They met up at the edge of campus, in clusters that swelled into knots of hundreds of people, and marched to the heart of the campus in a show of peace.
They were Black and White, Asian and Hispanic, straight and gay, old and young. They had two things in common: one—that they were connected in some way to Towson University, which has fallen under the glare of media attention because of the antics of a few students who have tried to incite race hate; and two—that they deplore the idea of bigotry.
The mixed crowd of peacemongers held their rally on April 2, concluding their protest near the flag-adorned International Walk, an area of campus that pays tribute to the different countries from which Towson students hail.
Under the banner of Be the Change, students, staff and faculty—including TU President Maravene S. Loeschke—took time to make a statement about what they characterized as the real Towson. “We win awards, all kinds of awards, for what we do for diversity,” Loeschke said.
Ignacio “Iggie” Evans, 23, a senior history major and aspiring educator from Baltimore, participated in the event, and even posted pictures from it on his Facebook page. Many of his friends attended, too.
“These students are pushing a message of peace,” he said. “It wasn’t an anti rally. It was about how TU can put its best foot forward,about how we are an aspirational [student body] that strives for greatness.”
The rally was organized by members of the Student Government Association, Black Students Union, Queer Students Union and others in response to news stories about a student on campus who has tried several times to start a white supremacist organization, Evans and other students said.
That student, in his latest attempt to get publicity, recently said he would patrol campus in response to what he called an upsurge in Black-on-White violence. Officials said they had not identified any such trend, according to media reports.
Evans said he takes a class with the student and has spoken to him about his efforts to create problems between students of various races. He said some students hold the racist in such low esteem that they refuse to sit near him in some classes and some even avoid contact with him.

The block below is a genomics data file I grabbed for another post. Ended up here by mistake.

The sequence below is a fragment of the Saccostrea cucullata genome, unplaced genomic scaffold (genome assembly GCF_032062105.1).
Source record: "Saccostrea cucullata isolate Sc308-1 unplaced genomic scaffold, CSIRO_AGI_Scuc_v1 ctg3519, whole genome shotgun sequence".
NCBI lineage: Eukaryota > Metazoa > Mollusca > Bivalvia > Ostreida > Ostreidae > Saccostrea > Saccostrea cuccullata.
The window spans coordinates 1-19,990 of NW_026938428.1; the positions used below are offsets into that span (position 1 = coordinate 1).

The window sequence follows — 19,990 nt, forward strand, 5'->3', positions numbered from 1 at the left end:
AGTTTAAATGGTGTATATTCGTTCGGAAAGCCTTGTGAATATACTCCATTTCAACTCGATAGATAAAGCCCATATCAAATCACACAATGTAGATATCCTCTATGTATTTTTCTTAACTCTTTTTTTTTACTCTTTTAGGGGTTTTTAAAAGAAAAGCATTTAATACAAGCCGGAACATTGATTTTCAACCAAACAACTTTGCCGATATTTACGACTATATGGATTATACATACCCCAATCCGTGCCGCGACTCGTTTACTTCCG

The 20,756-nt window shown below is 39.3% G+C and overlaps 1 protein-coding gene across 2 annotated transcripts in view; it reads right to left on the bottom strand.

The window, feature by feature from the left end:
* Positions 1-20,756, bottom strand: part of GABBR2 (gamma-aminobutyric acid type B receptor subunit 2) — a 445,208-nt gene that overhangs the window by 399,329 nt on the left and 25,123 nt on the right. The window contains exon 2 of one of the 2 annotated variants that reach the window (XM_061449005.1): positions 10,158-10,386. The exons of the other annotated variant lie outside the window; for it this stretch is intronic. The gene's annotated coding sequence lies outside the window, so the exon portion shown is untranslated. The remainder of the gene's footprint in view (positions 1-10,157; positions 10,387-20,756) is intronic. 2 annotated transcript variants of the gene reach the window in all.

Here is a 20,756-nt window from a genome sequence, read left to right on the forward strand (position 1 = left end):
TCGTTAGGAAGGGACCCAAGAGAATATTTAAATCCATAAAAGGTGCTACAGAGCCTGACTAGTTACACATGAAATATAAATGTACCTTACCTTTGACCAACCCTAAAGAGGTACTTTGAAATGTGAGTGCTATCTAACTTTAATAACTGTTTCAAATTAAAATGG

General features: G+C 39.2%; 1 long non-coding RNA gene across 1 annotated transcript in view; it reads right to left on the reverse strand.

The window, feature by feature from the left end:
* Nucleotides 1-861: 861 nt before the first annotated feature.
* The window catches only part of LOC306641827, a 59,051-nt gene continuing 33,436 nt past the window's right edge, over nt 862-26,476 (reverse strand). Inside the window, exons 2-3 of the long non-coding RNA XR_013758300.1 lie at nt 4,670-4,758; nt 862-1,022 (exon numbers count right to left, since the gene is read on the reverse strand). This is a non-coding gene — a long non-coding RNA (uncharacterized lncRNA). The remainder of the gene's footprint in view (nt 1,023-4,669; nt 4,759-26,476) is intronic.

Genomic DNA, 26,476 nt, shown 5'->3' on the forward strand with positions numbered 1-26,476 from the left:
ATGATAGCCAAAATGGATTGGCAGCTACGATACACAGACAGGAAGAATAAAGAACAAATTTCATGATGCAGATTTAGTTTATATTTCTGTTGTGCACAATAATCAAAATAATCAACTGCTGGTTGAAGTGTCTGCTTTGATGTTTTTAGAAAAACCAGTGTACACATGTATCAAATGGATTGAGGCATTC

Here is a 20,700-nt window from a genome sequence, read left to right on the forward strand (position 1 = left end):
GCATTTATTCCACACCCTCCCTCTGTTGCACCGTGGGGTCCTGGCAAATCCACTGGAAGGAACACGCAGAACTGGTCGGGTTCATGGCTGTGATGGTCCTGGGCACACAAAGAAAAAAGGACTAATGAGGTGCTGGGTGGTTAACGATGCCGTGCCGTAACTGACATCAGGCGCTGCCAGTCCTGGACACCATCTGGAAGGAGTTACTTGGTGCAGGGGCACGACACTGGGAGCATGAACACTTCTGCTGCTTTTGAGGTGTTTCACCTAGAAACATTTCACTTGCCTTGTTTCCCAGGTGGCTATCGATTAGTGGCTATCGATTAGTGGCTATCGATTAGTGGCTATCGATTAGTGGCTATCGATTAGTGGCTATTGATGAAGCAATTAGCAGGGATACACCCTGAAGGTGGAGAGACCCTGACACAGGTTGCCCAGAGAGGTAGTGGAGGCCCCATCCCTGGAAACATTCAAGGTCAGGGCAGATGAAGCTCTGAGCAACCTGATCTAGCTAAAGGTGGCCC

“And some people are just afraid of him,” Evans said. “It’s the whole racism thing. A lot of students have not had to deal with that like their parents did, so they are worried because they don’t know how to deal with it.”
At the rally, BSU member Stephan Middleton, a rapper, comedian and aspiring sportscaster, drew applause with his comments.
“Peace—five letters, one syllable. Such a small word, with such power, such significance,” he told the crowd.
Students said they were outraged at the actions of the few who seek to stir up racial division and were determined to show the world that Towson is the kind of environment where all students are welcome.
Rally participants chanted “Be the Change!” and wore T-shirts and wristbands bearing the same message as they marched, stopping in three locations for speeches or simply to yell out their support for peace.
Organizers said Be the Change is a community of people who support organizations that promote positivity.
“Simply indicating that there is an issue or complaining about there being an issue is not going to induce progress,” Middleton said. “Action will, so start today.”